Boy Scouts honor Jackson

John Jackson (holding award) is pictured with family and friends at the conclusion of the Distinguished Citizen Award banquet. Pictured with him are, from left, Zach Westlake, Collin Jackson (son), Bobby Jackson (brother), Debbie Jackson (wife), Sarah Jackson (daughter), John Sharp, and N.F. Jackson (brother).

Rockport resident John Jackson received the Distinguished Citizen Award from the South Texas Council Boy Scouts of America during a special dinner in his honor Wednesday, Nov. 10 at the Soloman P. Ortiz International Center in Corpus Christi.

Guest speaker was Texas A&M University System Chancellor John Sharp, a longtime acquaintance of Jackson.

“I met Johnny in 1975 when we were both working to get Phil Gramm elected,” said Sharp.

He noted the Texas A&M System has more students who were in the Boy Scouts than any other university system.

Recognizing Jackson’s selfless work in Aransas County, with the Boy Scouts, and in countless other areas, Sharp said, “When you read what John has done, that he is not paid for, he will say he got it from his dad.”

He also noted that Jackson will be the first to tell anyone that any accomplishments he has attained in life are due to the foundation he received in the Boy Scouts.

Sharp thanked the crowd for supporting the Boy Scouts, referring to the record-setting amount of money raised through the evening’s event.

He said he was always a shy kid, and Scouting got him out of his shell.

“I will always be grateful for Scouting, and for those who have given money (to support) Scouting,” said Sharp.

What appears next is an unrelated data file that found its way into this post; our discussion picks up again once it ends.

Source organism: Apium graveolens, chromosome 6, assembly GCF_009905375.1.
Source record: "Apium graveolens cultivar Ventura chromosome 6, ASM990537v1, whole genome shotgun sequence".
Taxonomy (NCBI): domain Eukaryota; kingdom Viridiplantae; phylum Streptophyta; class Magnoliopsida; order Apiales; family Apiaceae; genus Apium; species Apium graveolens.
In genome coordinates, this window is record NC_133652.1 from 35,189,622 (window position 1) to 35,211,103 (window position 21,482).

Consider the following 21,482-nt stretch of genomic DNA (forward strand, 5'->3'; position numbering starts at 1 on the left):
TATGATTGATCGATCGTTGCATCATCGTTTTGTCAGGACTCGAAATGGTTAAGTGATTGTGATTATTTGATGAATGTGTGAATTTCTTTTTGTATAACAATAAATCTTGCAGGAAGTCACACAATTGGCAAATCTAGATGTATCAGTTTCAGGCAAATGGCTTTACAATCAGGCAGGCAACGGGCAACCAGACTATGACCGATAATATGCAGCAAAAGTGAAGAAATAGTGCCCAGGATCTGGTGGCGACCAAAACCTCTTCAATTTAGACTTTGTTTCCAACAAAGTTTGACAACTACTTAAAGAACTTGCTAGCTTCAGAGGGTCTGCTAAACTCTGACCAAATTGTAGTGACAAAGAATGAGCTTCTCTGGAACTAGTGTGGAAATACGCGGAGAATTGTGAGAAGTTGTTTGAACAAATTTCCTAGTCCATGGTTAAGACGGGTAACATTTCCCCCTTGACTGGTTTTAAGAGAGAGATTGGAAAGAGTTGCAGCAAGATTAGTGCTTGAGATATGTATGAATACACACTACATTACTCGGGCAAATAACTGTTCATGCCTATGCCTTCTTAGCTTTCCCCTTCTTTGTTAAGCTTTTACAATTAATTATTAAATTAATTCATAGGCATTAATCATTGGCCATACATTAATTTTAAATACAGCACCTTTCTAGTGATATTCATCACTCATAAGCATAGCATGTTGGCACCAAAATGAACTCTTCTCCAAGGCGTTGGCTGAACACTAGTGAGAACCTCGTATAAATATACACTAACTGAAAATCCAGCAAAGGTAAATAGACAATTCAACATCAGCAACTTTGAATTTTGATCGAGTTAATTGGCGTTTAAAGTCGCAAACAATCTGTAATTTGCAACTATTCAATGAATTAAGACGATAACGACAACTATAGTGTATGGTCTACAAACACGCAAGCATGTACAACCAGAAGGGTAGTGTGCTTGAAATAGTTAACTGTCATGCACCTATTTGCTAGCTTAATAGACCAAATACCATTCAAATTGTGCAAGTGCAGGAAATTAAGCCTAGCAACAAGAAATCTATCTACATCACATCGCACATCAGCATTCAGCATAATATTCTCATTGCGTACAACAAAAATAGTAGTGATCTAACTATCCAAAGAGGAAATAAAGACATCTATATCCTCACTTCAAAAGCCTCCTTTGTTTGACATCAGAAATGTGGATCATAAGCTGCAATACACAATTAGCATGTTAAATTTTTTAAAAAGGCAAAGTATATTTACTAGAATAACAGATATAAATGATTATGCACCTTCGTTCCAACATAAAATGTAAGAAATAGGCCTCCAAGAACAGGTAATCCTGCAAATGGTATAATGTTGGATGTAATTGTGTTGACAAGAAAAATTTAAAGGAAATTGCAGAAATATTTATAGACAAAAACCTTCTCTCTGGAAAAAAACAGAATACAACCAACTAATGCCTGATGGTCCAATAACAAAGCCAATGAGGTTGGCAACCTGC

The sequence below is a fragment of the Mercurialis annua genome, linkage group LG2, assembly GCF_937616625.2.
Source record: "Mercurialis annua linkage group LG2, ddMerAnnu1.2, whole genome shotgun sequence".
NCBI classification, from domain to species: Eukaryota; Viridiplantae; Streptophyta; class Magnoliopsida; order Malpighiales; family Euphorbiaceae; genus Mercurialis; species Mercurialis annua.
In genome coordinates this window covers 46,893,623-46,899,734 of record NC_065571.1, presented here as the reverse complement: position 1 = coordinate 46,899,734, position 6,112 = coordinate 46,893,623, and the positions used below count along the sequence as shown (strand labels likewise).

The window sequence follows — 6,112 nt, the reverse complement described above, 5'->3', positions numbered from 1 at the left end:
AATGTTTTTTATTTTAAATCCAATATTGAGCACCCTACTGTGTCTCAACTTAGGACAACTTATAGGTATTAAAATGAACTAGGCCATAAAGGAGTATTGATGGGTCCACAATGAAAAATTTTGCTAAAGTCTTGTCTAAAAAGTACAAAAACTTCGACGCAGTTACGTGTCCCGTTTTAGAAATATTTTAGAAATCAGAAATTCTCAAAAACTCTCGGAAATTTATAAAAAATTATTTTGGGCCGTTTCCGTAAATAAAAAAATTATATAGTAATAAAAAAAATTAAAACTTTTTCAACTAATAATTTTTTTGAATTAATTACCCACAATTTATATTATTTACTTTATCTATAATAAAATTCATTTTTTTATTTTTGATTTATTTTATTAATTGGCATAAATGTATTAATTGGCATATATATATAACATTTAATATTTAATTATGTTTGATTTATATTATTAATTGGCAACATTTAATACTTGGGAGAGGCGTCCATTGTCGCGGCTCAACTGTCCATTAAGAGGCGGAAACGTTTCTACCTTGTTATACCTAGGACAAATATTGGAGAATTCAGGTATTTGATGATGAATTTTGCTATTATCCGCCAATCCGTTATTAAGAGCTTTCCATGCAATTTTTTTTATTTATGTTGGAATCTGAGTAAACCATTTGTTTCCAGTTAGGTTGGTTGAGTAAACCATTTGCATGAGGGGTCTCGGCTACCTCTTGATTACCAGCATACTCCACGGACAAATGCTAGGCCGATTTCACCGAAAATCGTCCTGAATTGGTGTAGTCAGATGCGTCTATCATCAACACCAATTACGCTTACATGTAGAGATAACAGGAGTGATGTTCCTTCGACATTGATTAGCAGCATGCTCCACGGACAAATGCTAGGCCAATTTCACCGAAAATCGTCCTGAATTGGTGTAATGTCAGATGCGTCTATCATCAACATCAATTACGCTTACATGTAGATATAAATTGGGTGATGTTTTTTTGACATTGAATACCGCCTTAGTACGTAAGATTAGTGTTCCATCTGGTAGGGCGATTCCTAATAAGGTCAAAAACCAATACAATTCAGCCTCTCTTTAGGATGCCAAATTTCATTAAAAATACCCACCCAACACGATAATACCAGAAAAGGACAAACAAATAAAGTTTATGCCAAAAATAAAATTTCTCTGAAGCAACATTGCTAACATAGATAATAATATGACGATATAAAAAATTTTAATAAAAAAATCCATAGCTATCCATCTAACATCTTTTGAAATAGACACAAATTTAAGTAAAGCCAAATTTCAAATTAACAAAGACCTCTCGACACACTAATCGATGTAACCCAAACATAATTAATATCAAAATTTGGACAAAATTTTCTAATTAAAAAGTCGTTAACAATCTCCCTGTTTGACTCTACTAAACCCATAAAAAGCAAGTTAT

A moving highlight of the evening was a video filled with testimonials from friends Jackson has worked with through the years in the South Texas Council, as well as friends and associates in Aransas County.

After the Distinguished Citizen Award was presented, Jackson said, “I want to convey my heartfelt thanks and appreciation for this honor. I don’t do things seeking or expecting recognition - but it’s nice to receive it anyway, especially from people whom I hold in very high regard.”

He said he has several passions outside his professional life.

“Besides my family, I guess the top three include my church, Scouting, and education. Add to that, history and music, and there are many other close seconds.”

He said when looking back at his youth, he realizes the path he took was heavily influenced by Scouting.

“The values it teaches, and its leadership development are unequalled in my opinion,” said Jackson.

“All of this began with being raised in a Christian household with committed and supportive parents who believed in their four kids and wanted the best for them. And Scouting, of course, was one of their top priorities.

“My mother was our Cub Scout den leader, and though my dad was not able to be a troop leader, he was always there on the troop committee, and later was tapped out as a Vigil Honor Member of the Order of the Arrow the same night I was.”

He said his dad had an incredible work ethic that each Jackson child inherited.